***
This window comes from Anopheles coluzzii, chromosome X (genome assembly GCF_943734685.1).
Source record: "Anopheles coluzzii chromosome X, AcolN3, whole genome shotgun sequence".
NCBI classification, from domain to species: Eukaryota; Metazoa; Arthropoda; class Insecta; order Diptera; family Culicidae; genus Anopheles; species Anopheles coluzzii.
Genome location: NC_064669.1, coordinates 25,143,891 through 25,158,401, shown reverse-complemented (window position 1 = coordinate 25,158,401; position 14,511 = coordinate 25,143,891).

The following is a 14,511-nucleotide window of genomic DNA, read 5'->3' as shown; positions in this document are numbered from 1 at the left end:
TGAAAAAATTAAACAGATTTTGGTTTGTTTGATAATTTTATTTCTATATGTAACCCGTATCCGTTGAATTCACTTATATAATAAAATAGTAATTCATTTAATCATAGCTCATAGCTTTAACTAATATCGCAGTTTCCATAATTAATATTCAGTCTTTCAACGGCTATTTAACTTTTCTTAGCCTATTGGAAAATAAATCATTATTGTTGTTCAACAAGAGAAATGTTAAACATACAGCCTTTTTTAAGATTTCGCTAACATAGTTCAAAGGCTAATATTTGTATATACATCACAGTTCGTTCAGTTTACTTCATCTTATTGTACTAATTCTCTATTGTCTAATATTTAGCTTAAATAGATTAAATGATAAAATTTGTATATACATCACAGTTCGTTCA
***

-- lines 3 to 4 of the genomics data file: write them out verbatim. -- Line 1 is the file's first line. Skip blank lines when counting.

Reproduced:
NCBI classification, from domain to species: Eukaryota; Metazoa; Arthropoda; class Insecta; order Diptera; family Culicidae; genus Anopheles; species Anopheles coluzzii.
Genome location: NC_064669.1, coordinates 25,143,891 through 25,158,401, shown reverse-complemented (window position 1 = coordinate 25,158,401; position 14,511 = coordinate 25,143,891).